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Friday, 2 March, 2001, 09:06 GMT
Count of the silver screen
Christopher Lee as Count Dracula in Dracula A.D.1972 (1971)
Christopher Lee as Count Dracula in Dracula A.D.1972 (1971)
By BBC News Online's Tim Masters

With an acting career spanning more than five decades and some 250 films to his name, one might expect Christopher Lee to be taking things easy.

However nothing could be further from the truth.

"I'm getting offered more scripts now than I have been in my entire career," says Lee, whose latest projects are set to be among the biggest box office smashes of all time.

Lee, who etched himself into the public consciousness as Hammer's Count Dracula in the 50s, 60s and 70s, is still an imposing and distinguished figure.

Dracula poster
The role that made Lee famous
He will be 80 next year - at about the time his latest project Star Wars: Episode II hits the big screen.

Lee plays Count Dooku, following in the footsteps of his old Hammer sparring partner, the late Peter Cushing - who appeared in 1977's Star Wars: A New Hope.

Director George Lucas says, in the foreword to the actor's newly-published screen history: "I knew that I needed someone who can convey evil.

"But in addition I needed someone to bring stature, strength and wisdom to the role."

Shroud of secrecy

Lee is reticent about the Star Wars project.

But he recalls: "When we were filming in the studios in Sydney there were people perched up on the top of the cricket ground with long-distance lenses."

As Flay in the recent BBC production Gormenghast
As Flay in the recent BBC production Gormenghast
There has been an equally fanatical quest for knowledge surrounding Lee's other major film project, Lord of the Rings.

"Lord of the Rings I think will create cinema history. I don't think anybody will have seen anything quite like it," says Lee, who holds Tolkein's epic work on par with Homer.

And Lee should know - he has read both the Iliad and Odyssey in the original Greek.

Peter Jackson's film trilogy sees Lee cast as Saruman the White, the wizard chief, alongside Ian Holm as Bilbo Baggins, Elijah Wood as Frodo and Sir Ian McKellen as Gandalf.

Lee says Jackson has met the challenge of transferring the books to the screen.

"His instincts and his stamina are amazing - something I can barely believe," he says.

One's dreams don't always come true, but this one has

Christopher Lee
For Lee, the Lord of the Rings project is the realisation of a long-held ambition.

"I remember thinking as a young man that wouldn't this make a fantastic film. At the same time I had this dream as an actor that I would be in it.

"One's dreams don't always come true, but this one has."

The good, the bad and gruesome

Lee is adamant that directors and actors shouldn't be labelled with particular genre because of their past work.

He points out that many of his films have been comedies. But his best known films cast him in darker roles: Dracula, The Curse of Frankenstein, The Mummy, The Wicker Man, Fu Manchu and The Man with the Golden Gun.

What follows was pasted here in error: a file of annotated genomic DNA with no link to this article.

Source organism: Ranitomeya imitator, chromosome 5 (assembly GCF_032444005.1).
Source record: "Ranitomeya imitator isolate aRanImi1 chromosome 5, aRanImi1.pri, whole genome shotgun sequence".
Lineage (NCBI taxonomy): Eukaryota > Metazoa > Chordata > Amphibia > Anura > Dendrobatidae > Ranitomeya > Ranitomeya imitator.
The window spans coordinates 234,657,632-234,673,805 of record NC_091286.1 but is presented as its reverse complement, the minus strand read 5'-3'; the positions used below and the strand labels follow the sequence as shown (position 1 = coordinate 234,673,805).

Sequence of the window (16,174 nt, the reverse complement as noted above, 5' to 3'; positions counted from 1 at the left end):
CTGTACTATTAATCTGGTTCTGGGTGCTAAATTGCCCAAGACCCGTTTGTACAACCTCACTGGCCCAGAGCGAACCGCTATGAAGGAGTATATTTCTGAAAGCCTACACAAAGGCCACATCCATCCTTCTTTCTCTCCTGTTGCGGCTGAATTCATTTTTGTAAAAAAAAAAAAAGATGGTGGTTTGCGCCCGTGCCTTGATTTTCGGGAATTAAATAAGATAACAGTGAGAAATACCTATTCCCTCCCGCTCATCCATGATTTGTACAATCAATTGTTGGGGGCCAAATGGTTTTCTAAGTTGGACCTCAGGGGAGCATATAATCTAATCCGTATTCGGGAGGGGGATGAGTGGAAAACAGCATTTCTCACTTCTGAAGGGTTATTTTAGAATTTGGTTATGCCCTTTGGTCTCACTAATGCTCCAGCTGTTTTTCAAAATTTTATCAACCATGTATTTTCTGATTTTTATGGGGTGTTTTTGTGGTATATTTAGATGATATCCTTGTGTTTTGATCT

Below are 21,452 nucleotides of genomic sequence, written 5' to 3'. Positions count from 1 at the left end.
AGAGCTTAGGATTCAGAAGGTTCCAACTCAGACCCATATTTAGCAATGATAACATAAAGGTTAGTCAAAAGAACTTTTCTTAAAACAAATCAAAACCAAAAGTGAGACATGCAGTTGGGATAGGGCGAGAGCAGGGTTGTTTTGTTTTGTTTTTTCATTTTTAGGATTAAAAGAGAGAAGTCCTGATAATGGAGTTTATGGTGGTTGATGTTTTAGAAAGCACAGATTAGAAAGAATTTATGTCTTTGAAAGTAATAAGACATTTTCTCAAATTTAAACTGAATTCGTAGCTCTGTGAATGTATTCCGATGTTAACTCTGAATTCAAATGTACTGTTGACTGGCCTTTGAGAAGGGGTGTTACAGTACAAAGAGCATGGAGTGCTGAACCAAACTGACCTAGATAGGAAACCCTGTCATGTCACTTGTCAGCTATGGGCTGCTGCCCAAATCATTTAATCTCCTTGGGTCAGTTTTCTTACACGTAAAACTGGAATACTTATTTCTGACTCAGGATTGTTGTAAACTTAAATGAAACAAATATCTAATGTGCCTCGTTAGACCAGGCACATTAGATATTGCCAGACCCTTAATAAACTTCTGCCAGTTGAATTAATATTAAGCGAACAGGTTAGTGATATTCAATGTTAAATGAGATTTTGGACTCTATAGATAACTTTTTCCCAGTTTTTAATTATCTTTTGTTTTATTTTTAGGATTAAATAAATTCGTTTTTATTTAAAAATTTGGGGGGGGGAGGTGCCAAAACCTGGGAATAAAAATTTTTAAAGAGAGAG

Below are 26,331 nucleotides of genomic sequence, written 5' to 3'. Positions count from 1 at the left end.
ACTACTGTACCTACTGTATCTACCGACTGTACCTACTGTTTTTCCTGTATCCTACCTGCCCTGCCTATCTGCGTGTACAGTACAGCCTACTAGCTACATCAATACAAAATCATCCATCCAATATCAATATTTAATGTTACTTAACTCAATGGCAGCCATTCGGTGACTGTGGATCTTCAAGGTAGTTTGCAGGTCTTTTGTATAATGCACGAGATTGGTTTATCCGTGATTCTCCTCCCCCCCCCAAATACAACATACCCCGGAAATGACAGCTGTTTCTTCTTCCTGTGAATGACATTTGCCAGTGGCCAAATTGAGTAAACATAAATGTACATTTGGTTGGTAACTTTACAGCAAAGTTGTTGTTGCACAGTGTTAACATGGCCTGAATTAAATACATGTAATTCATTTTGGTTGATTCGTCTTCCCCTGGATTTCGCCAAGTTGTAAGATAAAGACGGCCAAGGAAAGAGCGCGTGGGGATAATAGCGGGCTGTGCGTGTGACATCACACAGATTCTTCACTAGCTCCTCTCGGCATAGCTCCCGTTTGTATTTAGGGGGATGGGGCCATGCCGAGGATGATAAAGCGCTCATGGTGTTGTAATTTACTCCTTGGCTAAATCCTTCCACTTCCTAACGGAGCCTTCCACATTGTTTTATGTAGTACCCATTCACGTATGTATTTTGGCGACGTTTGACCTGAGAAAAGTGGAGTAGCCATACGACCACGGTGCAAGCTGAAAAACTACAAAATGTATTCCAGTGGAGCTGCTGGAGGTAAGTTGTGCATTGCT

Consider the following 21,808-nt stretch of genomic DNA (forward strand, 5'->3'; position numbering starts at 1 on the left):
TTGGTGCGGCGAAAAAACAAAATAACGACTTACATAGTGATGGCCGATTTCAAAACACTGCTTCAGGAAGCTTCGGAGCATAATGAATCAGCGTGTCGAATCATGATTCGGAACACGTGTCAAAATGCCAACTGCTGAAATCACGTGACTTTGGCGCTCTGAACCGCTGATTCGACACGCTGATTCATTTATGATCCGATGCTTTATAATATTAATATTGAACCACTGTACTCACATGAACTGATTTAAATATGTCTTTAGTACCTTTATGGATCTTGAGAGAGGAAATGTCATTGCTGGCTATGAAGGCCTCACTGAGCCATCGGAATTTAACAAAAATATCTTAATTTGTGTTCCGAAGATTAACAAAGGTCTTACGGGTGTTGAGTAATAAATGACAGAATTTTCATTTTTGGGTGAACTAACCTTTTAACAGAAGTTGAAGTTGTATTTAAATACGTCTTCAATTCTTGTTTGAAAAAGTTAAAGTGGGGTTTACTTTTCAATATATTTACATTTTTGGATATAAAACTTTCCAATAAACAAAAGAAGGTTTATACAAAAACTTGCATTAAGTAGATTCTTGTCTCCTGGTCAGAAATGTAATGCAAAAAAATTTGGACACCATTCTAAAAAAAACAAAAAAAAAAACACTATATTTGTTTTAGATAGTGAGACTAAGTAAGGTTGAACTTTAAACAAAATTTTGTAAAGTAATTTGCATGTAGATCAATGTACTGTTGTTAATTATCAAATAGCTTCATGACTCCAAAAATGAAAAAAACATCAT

"I've appeared in so many films that were ahead of their time - some of them were very good," says Lee.

He pauses, and adds with a smile: "Some weren't."

Lee As Mohammed Ali Jinnah in Jinnah (1997)
Lee As Mohammed Ali Jinnah in Jinnah (1997)
Lee is particularly proud of his portrayal of the founder of Pakistan in the film Jinnah (1997).

"To say that we caused a controversy is putting it mildly," says Lee, recalling the daily attacks in the press which accused the production of blasphemy.

The film has never had a UK distributor, much to Lee's regret.

Interestingly, Lee followed Jinnah with the low-budget straight-to-video Talos The Mummy.

He reveals that he is currently developing a new film project with Robin Hardy, the director of one of Lee's most popular films, 1972's The Wicker Man.

Blue screen

During his long career, Lee has seen huge changes in the movie-making process.

On both Star Wars and Lord of the Rings, he has been working at the cutting edge of digital technology.

Christopher Lee: The Authorised Screen History
Lee's screen history has just been published
But he is wary of the pitfuls of acting surrounded only by blue screens - where computer-generated scenery will be added later.

"It's magic. You have to use your imagination a great deal more," he says. "But the danger is that you will be overpowered by the special effects and make-up."

This isn't something that should worry Lee. During the Hammer era, critics consistently praised his ability to portray the humanity beneath the evil exterior.

It's now almost three decades since he shuffled off his vampire cloak, but at six feet four inches tall and still a workaholic, Christopher Lee remains a true giant of the cinema.

Christopher Lee: The Authorised Screen History by Jonathan Rigby is published by Reynolds and Hearn

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